Like a lot of Americans, I'm watching the White House and Congress preside over this national economic disaster, and it's got me pretty worked-up.
I'm also disgusted with the frame corporate media have constructed for the whole mess beginning with the cadre of recognizable, well-heeled Henny Pennys parading onto the morning talk shows and holding court on the evening cable circuit.
I just want to face Washington, D.C., and shout the iconic phrase immortalized last summer by WNBC anchor Sue Simmons: "...tha F@#$ are you doing?"
Look, this is serious. I fully understand the sky really may fall, if it hasn't already. Roughly $1.2 trillion - an amount the size of the entire Indian economy - vanished yesterday. That ain't just scratch.
But at least for now, I'm standing with the 205 House members who voted against the bill. They weren't all Republicans, and this isn't two or three senators working a filibuster. There is a real constituency here.
I'm standing even stronger against the rush to demonize these Americans - frame them, as David Gergen did last night - as irresponsible ideologues, Kamikaze malcontents or proverbial flies in the $700 billion ointment.
This isn't just a crisis in the financial markets. It's a crisis of democratic leadership - and it begins with the arrogant, patronizing assumption in Washington that citizens in this democracy don't know what is best for them and that in times of national crisis elected officials must act for us instead of with us.
I am a liberal, and damn it, I want the government to act. I'm not opposed to a huge, sweeping bill, but the way this went down on Monday was bullshit. I want my elected representatives, the chief executive of the country and the candidates who want to be chief executive for the next four years to listen to me before they decide what to do, not simply talk at me before and afterward.
The biggest scandal in this so far (and I promise there will be more) was that Nancy Pelosi and John Boehner struck "the deal" and Pelosi brought it to the floor for a vote without a single public meeting or even a perfunctory congressional hearing on this whole matter.
No wonder it crashed and the stock market followed.
We have a lame duck president whose chief strategy seems to be to run into the Rose Garden every few days for about two minutes at a time and blurt out some made-for-the-pool-report sound bite.
If there were one bulb burning in that entire administration, Bush would have seized the moment two weeks ago, gone to Congress and delivered a nationally televised State-of-the-Union type address, where he presented details of a comprehensive plan to address the crisis and asked all 535 members to talk with people in their districts so they could act swiftly and responsibly on behalf of the American people.
Instead, we get the Kabuki theatre of the Secretary of the United States Treasury getting on one knee in front of Pelosi somewhere near the House caucus room.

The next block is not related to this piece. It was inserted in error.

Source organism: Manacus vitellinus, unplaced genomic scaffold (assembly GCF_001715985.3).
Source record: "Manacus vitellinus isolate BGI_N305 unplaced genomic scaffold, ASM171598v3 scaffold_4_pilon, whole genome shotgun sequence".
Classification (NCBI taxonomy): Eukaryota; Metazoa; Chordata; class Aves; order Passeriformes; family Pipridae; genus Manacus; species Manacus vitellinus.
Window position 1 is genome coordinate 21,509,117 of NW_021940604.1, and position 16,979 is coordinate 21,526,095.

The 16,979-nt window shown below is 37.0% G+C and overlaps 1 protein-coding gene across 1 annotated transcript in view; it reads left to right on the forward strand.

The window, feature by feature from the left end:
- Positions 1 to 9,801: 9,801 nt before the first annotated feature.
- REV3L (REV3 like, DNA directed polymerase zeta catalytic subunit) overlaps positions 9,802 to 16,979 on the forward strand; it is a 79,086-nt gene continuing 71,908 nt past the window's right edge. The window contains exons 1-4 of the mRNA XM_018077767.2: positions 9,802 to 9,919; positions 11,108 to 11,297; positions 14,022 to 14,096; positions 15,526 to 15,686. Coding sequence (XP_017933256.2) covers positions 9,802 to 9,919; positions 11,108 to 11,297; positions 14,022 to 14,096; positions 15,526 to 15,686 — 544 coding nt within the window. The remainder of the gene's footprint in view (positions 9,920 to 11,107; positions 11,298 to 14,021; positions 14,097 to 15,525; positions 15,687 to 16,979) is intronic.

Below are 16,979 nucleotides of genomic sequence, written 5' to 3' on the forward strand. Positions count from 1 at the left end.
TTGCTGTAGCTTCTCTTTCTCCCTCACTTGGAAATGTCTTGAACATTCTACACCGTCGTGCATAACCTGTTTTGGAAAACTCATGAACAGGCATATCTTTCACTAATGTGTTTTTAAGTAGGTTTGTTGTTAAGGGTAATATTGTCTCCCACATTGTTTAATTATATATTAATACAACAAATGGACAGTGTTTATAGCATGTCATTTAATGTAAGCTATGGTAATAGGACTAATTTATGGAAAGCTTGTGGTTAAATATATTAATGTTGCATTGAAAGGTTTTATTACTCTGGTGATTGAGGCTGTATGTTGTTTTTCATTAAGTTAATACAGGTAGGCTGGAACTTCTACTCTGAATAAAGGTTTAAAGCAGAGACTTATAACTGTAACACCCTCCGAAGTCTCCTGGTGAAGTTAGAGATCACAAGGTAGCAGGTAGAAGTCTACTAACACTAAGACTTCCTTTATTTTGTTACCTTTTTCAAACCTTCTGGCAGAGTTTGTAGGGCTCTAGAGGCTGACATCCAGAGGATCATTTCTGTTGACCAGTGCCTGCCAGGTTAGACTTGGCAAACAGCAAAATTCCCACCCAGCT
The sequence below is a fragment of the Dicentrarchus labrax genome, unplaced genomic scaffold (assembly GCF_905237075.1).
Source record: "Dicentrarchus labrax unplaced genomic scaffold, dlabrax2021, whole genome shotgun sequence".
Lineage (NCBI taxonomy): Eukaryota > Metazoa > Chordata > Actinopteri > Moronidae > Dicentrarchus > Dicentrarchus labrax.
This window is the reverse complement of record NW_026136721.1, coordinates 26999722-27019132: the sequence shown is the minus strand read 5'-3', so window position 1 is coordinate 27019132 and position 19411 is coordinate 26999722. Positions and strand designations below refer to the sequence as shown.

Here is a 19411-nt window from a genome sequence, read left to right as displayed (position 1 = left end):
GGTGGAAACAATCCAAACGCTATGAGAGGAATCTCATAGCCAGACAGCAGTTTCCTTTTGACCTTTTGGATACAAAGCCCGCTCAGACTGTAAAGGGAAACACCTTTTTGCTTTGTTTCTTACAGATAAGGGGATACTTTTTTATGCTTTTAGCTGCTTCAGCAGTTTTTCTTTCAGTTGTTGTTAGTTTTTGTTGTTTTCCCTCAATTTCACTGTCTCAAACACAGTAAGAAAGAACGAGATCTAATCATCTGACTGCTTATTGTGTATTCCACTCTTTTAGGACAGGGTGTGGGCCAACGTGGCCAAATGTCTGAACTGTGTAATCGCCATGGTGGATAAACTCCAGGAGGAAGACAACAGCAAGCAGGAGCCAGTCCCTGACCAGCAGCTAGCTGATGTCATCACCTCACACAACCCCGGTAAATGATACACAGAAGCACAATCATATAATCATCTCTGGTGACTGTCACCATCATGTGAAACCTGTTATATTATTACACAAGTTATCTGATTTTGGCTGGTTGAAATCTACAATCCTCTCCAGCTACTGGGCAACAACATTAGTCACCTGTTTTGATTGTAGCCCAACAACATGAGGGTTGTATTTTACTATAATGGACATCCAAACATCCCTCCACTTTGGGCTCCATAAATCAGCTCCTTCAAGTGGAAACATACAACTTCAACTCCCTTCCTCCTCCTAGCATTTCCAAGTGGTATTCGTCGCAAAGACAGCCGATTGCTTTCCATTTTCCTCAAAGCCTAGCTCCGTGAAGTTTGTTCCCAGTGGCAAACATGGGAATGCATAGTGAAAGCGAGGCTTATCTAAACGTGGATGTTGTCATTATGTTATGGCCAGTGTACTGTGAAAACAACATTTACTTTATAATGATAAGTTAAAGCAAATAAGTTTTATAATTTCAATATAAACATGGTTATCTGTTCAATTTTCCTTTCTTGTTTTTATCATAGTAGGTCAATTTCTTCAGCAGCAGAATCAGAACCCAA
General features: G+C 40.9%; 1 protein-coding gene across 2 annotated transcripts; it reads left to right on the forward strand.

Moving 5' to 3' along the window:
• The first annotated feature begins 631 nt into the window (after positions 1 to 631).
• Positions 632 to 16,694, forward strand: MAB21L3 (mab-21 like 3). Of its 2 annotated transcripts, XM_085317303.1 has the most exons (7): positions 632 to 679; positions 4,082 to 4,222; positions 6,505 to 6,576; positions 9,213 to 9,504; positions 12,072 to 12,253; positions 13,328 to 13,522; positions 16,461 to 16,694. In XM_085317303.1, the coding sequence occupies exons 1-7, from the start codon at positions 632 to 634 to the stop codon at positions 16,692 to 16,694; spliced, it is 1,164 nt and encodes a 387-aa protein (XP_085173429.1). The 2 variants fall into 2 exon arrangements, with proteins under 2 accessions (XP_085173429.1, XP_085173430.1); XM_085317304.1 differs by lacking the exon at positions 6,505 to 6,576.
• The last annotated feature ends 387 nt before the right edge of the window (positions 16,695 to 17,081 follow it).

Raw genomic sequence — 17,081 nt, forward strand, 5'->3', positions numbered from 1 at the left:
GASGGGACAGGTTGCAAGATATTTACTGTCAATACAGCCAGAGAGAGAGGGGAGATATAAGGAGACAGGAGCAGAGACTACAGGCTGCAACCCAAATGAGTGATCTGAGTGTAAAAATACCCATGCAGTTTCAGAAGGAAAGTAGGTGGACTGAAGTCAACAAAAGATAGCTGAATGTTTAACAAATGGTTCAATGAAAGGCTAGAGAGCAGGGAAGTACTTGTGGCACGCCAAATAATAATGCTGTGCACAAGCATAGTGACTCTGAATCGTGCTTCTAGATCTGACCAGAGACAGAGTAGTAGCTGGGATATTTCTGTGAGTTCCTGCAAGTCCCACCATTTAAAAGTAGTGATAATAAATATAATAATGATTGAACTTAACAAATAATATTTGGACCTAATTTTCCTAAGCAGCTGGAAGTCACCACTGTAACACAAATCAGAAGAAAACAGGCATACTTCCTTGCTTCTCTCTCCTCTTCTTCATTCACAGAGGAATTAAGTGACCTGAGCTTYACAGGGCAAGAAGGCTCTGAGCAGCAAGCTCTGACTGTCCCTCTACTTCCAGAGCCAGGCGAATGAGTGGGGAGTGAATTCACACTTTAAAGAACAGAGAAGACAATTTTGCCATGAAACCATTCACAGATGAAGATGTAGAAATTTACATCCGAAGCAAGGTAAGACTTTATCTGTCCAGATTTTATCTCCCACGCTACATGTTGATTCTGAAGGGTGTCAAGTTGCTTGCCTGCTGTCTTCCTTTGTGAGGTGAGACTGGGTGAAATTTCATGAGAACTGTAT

Then there is the whole question of why in God's name Pelosi even brought a bill of this magnitude to the floor without an iron clad guarantee she had the votes to pass it. (Don't get me started on what possessed her to deliver the remarks she did right before the vote. This is a time to bring Americans together, not poke people in the eye.)
In her defense, I don't believe for one second that Pelosi's remarks, which frankly weren't that caustic, moved a dozen members to change their minds. The stakes here are so much larger than that.
If that were the case, we would have seen at least a half dozen of those representatives on television immediately afterward or quoted in The New York Times today discussing that turning point in the debate.
Which brings me as always to one final plea to the national media. Enough with the Casablanca approach. Do more than just "round up the usual suspects." Instead of helping Washington politicians talk at us, help us talk to each other and let them know what we are talking about.
I don't care about the tedious, predictable remarks Gergen, Rahm Emanuel and Harold Ford Jr. are offering, or the alternatively smarmy and bombastic insider baseball peddled by Peggy Noonan, Keith Olberman and Pat Buchanan.
There is a very real movement out here, and it needs to work out its fears and its anger over this situation, and the first step to doing that is for citizens to start talking to each other. To their friends and neighbors, and yes, eventually to people they don't know as well and with whom they may not agree right away.
Where are the MSNBC town hall meetings that popped up over and over right after Sept. 11? How about a series of national reports in The Times and Wall St. Journal that don't include one single elected official or candidate for office?
It's a perfect opportunity for citizen journalists on Huffington Post and elsewhere to get "Off the Bus" and rise to the occasion. Stop sneaking into campaign fundraisers, and walk boldly into the living rooms and dens of American families.
Gergen was onto something last night when he told Anderson Cooper that in times of great crisis he believes people eventually rise to the occasion and do the right thing. I agree.
The difference between me and Gergen is that his hopes lie with members of Congress and the administration. Mine lie with the citizens of this country and hard-working journalists dedicated to doing the job Madison and Jefferson had in mind when they drafted the First Amendment.
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